Activists delivered more than 3,000 letters on Monday urging Florida Gov. Rick Scott to keep his promise to ban anti-LGBTQ discrimination at the state level.
Representatives from Equality Florida joined former state government workers and Pulse survivors to hand-deliver the letters to the Florida State Capitol. Jon Harris Maurer, the public policy director for Equality Florida, claimed Scott “has done nothing to protect the LGBTQ community” since the June 2016 shooting at a gay bar in Orlando.
“Gov. Scott has said that state employees should not be discriminated against in any way,” claimed Harris Maurer in a statement. “Words are not enough. We want action.”
Scott allegedly expressed his support for statewide nondiscrimination after 49 people were gunned down at Pulse Nightclub two years ago. The conservative reportedly agreed issuing an order to protect queer and trans workers was “important” in a meeting with LGBTQ advocates days after the attack.
“This was an issue they believed could move forward and if there was any problem, any concerns, they would let us know,” Equality Florida CEO Nadine Smith told the Daytona Beach News-Journal last year.
Scott has still not delivered a year later, advocates say.
Time is running out for the governor to make good on his alleged promise. Equality Florida filed a “Petition for Rulemaking” on Oct. 1 requesting that Scott enact an executive order protecting LGBTQ workers employed by the state government. Given the 30-day deadline to respond, he has just over a week to reply.
Currently, Florida is one of 30 states that lacks fully inclusive nondiscrimination protections at the statewide level. That means LGBTQ workers can be fired or denied employment based solely on who they are or how they love.
The activists who gathered at the capitol building on Monday say LGBTQ-inclusive protections are necessary to ensure Florida attracts the best and brightest.
“For our state workers to do their best serving the people of Florida every day, they need to be focused on their job and not worried about being fired or held back for being LGBTQ,” said former state employee Barry Monroe in a statement provided to INTO.
The governor’s office did not respond to a request for comment on this story.
However, his team has previously claimed that taking further action to protect LGBTQ workers is not necessary because they are already covered by federal policy. In a statement to the Orlando Sentinel, Press Secretary Lauren Schenone added that the administration “doesn’t tolerate discrimination in any form.”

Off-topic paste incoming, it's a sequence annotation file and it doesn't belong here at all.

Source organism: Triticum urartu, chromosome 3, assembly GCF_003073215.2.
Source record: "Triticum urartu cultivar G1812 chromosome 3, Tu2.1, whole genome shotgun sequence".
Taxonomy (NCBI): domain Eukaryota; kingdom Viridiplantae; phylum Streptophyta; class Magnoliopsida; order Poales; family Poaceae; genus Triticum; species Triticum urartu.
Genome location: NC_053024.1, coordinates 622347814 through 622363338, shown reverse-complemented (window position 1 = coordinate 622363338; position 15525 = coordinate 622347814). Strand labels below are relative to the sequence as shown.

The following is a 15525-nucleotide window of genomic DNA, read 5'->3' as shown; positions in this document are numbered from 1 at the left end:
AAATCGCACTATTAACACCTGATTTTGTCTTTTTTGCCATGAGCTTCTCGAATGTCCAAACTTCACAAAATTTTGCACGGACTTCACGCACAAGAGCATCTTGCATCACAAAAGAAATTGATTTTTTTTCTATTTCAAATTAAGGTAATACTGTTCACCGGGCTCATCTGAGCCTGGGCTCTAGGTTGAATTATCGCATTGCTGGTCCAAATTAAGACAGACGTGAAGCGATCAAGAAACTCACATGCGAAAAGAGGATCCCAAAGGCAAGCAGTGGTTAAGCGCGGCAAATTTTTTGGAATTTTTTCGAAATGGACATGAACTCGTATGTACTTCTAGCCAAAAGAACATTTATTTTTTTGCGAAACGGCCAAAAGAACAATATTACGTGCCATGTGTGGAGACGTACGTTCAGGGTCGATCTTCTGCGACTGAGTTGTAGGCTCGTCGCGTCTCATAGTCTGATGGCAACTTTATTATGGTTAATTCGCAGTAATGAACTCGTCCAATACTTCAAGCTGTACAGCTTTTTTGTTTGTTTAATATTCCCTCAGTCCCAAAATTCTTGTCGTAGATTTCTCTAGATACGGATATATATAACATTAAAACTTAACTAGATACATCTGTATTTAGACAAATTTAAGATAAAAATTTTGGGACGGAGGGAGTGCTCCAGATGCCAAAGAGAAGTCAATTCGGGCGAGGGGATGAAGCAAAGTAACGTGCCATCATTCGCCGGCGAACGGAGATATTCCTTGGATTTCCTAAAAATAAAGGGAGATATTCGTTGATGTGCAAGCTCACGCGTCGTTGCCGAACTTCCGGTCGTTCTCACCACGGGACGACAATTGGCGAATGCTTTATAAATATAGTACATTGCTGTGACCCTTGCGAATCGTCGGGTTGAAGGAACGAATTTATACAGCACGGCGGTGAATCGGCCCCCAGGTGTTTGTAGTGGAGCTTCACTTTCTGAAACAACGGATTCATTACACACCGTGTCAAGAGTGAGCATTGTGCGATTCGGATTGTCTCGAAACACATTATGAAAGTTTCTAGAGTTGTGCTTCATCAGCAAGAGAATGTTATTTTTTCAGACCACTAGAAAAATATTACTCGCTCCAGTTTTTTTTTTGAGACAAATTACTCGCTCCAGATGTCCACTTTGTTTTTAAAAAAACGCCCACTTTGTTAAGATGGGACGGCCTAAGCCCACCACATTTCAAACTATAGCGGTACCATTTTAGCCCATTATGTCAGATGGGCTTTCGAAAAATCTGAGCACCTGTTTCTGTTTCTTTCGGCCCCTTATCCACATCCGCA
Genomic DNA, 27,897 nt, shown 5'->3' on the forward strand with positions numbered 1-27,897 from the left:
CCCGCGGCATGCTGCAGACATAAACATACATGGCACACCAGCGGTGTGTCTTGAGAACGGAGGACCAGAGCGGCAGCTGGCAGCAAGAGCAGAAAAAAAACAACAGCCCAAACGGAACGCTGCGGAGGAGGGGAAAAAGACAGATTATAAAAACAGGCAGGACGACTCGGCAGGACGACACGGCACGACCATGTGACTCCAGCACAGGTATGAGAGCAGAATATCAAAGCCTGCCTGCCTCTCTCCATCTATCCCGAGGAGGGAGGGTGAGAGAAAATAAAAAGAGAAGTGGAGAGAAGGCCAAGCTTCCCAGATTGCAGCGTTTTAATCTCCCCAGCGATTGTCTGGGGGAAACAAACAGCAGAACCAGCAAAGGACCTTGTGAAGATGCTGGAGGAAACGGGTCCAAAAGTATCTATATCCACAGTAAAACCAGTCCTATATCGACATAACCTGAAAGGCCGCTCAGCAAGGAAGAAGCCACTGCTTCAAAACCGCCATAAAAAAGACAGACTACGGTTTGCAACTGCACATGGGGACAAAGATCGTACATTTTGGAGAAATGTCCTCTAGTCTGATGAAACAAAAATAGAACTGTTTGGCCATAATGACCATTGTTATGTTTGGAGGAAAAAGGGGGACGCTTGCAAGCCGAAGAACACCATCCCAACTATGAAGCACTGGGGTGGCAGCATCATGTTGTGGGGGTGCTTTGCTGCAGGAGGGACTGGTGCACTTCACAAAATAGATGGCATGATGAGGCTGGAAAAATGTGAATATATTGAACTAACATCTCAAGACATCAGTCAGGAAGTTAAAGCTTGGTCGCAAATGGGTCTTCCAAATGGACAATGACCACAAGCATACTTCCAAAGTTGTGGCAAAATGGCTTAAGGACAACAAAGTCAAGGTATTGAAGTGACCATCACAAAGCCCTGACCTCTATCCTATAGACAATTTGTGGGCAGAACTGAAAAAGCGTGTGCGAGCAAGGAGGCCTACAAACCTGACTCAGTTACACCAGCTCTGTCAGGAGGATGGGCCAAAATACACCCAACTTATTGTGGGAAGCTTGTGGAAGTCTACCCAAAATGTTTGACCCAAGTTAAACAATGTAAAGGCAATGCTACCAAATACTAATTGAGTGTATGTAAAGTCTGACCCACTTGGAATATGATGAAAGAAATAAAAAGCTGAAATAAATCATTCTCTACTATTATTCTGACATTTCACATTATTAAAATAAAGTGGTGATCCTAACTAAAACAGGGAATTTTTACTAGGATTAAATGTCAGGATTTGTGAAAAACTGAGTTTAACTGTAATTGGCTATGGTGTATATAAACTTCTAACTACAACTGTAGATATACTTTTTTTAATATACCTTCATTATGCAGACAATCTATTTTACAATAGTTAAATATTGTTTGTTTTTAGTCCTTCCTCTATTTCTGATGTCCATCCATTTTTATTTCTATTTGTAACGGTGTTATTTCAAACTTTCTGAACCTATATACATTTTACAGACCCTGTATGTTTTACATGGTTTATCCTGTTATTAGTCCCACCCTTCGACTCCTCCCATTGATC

Advocates say that assertion misrepresents the facts. While Obama enacted a 2014 executive order prohibiting bias against LGBTQ federal employees, that does not cover workers employed at the state government level.
The Trump administration has sought to erode those protections by arguing that federal civil rights law doesn’t protect gay and lesbian people in employment.
Critics argue Scott is punting on the issue in order to avoid alienating his Republican base amid a heated battle for the U.S. Senate. Scott, who is term-limited from seeking re-election to the governor’s seat, trails Democratic challenger Bill Nelson by an estimated 2.4 points.
In an email to INTO, Smith claimed Scott should “have no problem showing everyone the written guidelines he has provided staff to ensure compliance” if he truly believes those protections exist.
“That is why we have filed this administrative petition,” she said. “No more vague words. We want a clear policy.”
This isn’t the first time that Scott has been criticized for his alleged failure to stand up for queer and trans people. It took the governor two days after the Pulse shooting to mention that the victims were primarily LGBTQ.
Although the conservative wore a maroon ribbon following the Parkland shooting, many alleged he did not do the same after Pulse. Scott’s office said he did wear a rainbow pin to commemorate the tragedy’s one-year anniversary. But according to the Orlando Sentinel, videos and photos taken on June 12, 2017 do not validate that claim.
Scott also defended Florida’s ban on marriage equality and fought adoption by same-sex couples.
Advocates say that now is the time for Scott to correct his poor record on LGBTQ rights. On Sunday, the New York Times reported that the Department of Health and Human Services (HHS) is currently drafting a memo that would define gender as immutable and determined at birth.
If adopted, it would effectively erase trans people from federal policy like Title IX.
Brandon Wolf, one of the survivors of Pulse, said Scott must send a message to LGBTQ Floridians that — unlike the Trump administration — their state does not consider them second-class citizens.
“What shocks me in 2018 is that I am standing here in the Florida State Capitol, begging my governor to treat us like first-class citizens while the Trump Administration tries to erase trans people all together,” Wolf said in a statement provided to INTO. “Since June 12, 2016, we’ve had one mantra and that is #HonorThemWithAction. Not words, not delay tactics, not excuses, not empty promises.”
“Time is running out for Governor Scott to do something,” he added.